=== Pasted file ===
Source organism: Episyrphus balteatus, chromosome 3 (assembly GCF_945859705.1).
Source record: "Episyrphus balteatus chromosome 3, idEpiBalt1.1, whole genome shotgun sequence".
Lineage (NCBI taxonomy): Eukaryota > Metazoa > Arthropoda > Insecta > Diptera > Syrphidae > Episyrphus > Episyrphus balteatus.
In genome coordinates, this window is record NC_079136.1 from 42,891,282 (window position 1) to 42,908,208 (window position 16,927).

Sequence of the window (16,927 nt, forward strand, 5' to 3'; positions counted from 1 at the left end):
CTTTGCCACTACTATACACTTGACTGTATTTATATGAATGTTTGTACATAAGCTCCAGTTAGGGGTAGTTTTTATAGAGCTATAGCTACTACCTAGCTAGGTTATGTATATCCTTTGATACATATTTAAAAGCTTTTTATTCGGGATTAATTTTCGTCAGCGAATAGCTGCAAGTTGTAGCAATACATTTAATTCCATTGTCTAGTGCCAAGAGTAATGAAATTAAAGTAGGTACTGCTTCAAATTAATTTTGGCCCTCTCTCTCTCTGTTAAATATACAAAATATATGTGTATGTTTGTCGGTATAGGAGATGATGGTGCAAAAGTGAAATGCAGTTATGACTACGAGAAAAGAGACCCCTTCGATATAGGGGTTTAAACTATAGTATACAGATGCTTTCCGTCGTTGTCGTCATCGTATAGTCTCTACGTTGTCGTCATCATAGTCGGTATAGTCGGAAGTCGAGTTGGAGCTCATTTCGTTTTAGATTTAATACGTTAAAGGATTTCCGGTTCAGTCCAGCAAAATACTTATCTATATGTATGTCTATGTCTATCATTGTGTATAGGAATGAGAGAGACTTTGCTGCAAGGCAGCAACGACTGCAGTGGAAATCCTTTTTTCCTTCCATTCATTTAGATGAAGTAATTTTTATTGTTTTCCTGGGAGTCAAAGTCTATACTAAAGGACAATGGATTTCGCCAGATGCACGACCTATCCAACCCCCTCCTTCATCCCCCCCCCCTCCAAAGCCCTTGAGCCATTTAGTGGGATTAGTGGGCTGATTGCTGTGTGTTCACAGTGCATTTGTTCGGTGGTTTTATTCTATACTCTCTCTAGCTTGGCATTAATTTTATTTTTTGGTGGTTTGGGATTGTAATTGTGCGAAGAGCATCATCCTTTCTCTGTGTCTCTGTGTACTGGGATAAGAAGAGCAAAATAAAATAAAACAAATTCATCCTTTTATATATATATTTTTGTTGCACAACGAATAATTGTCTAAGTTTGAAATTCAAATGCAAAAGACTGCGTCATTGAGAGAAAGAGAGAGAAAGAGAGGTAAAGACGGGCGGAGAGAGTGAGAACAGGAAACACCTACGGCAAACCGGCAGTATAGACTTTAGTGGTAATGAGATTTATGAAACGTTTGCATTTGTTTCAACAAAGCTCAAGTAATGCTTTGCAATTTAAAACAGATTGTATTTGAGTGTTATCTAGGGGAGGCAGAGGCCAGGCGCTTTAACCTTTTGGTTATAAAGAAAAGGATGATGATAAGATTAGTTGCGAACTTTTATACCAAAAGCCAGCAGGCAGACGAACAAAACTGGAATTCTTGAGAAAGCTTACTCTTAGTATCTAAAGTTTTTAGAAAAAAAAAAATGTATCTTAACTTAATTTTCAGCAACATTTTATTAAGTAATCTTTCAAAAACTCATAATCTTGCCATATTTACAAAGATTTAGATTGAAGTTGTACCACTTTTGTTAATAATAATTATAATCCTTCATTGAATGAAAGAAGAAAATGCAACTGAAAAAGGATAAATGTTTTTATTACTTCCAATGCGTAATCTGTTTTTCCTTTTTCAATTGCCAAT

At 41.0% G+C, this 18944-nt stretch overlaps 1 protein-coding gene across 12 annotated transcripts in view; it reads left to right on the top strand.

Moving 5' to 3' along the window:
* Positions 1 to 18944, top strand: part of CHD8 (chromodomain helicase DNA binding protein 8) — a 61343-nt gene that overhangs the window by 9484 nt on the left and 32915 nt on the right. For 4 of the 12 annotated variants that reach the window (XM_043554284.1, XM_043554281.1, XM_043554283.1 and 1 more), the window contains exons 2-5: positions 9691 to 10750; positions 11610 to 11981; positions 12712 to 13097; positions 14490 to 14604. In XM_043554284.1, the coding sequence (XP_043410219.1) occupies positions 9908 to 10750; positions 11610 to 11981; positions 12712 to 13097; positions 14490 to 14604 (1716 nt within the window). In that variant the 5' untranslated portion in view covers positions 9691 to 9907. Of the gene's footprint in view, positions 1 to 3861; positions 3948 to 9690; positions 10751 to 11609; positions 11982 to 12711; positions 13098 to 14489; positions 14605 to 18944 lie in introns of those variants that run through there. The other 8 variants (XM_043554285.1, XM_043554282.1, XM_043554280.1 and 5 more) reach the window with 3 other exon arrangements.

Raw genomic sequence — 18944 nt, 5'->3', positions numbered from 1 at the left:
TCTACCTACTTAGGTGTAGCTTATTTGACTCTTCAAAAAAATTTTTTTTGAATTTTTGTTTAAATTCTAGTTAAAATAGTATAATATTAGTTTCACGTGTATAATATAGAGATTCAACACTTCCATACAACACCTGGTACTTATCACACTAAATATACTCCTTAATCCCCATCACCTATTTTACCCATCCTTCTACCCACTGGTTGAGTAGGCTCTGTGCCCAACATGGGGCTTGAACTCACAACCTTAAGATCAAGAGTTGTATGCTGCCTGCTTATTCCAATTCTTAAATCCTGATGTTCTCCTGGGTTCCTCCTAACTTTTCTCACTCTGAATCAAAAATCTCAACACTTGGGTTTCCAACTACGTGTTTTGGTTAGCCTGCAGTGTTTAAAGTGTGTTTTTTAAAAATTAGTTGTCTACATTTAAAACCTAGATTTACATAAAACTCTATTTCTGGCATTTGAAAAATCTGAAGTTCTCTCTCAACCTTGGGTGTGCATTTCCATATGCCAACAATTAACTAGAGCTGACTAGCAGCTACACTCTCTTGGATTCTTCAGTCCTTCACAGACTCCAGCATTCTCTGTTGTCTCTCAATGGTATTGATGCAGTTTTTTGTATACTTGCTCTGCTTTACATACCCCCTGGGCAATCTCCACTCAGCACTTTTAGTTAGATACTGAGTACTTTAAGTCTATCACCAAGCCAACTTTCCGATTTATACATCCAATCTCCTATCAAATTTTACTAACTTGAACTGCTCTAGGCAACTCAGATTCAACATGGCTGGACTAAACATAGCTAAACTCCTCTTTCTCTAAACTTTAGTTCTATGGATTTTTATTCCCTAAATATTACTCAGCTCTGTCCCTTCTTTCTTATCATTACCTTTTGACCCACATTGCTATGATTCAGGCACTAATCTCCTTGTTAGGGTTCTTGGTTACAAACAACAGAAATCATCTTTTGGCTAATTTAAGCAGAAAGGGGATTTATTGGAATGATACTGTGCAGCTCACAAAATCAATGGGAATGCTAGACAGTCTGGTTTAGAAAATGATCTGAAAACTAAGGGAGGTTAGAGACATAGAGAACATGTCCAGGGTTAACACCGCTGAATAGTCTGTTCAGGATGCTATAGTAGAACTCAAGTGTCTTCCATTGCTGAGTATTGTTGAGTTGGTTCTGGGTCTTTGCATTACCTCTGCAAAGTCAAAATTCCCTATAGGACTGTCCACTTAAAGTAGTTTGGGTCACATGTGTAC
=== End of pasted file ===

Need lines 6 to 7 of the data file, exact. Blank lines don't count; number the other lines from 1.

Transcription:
CTTTGCCACTACTATACACTTGACTGTATTTATATGAATGTTTGTACATAAGCTCCAGTTAGGGGTAGTTTTTATAGAGCTATAGCTACTACCTAGCTAGGTTATGTATATCCTTTGATACATATTTAAAAGCTTTTTATTCGGGATTAATTTTCGTCAGCGAATAGCTGCAAGTTGTAGCAATACATTTAATTCCATTGTCTAGTGCCAAGAGTAATGAAATTAAAGTAGGTACTGCTTCAAATTAATTTTGGCCCTCTCTCTCTCTGTTAAATATACAAAATATATGTGTATGTTTGTCGGTATAGGAGATGATGGTGCAAAAGTGAAATGCAGTTATGACTACGAGAAAAGAGACCCCTTCGATATAGGGGTTTAAACTATAGTATACAGATGCTTTCCGTCGTTGTCGTCATCGTATAGTCTCTACGTTGTCGTCATCATAGTCGGTATAGTCGGAAGTCGAGTTGGAGCTCATTTCGTTTTAGATTTAATACGTTAAAGGATTTCCGGTTCAGTCCAGCAAAATACTTATCTATATGTATGTCTATGTCTATCATTGTGTATAGGAATGAGAGAGACTTTGCTGCAAGGCAGCAACGACTGCAGTGGAAATCCTTTTTTCCTTCCATTCATTTAGATGAAGTAATTTTTATTGTTTTCCTGGGAGTCAAAGTCTATACTAAAGGACAATGGATTTCGCCAGATGCACGACCTATCCAACCCCCTCCTTCATCCCCCCCCCCTCCAAAGCCCTTGAGCCATTTAGTGGGATTAGTGGGCTGATTGCTGTGTGTTCACAGTGCATTTGTTCGGTGGTTTTATTCTATACTCTCTCTAGCTTGGCATTAATTTTATTTTTTGGTGGTTTGGGATTGTAATTGTGCGAAGAGCATCATCCTTTCTCTGTGTCTCTGTGTACTGGGATAAGAAGAGCAAAATAAAATAAAACAAATTCATCCTTTTATATATATATTTTTGTTGCACAACGAATAATTGTCTAAGTTTGAAATTCAAATGCAAAAGACTGCGTCATTGAGAGAAAGAGAGAGAAAGAGAGGTAAAGACGGGCGGAGAGAGTGAGAACAGGAAACACCTACGGCAAACCGGCAGTATAGACTTTAGTGGTAATGAGATTTATGAAACGTTTGCATTTGTTTCAACAAAGCTCAAGTAATGCTTTGCAATTTAAAACAGATTGTATTTGAGTGTTATCTAGGGGAGGCAGAGGCCAGGCGCTTTAACCTTTTGGTTATAAAGAAAAGGATGATGATAAGATTAGTTGCGAACTTTTATACCAAAAGCCAGCAGGCAGACGAACAAAACTGGAATTCTTGAGAAAGCTTACTCTTAGTATCTAAAGTTTTTAGAAAAAAAAAAATGTATCTTAACTTAATTTTCAGCAACATTTTATTAAGTAATCTTTCAAAAACTCATAATCTTGCCATATTTACAAAGATTTAGATTGAAGTTGTACCACTTTTGTTAATAATAATTATAATCCTTCATTGAATGAAAGAAGAAAATGCAACTGAAAAAGGATAAATGTTTTTATTACTTCCAATGCGTAATCTGTTTTTCCTTTTTCAATTGCCAAT

At 41.0% G+C, this 18944-nt stretch overlaps 1 protein-coding gene across 12 annotated transcripts in view; it reads left to right on the top strand.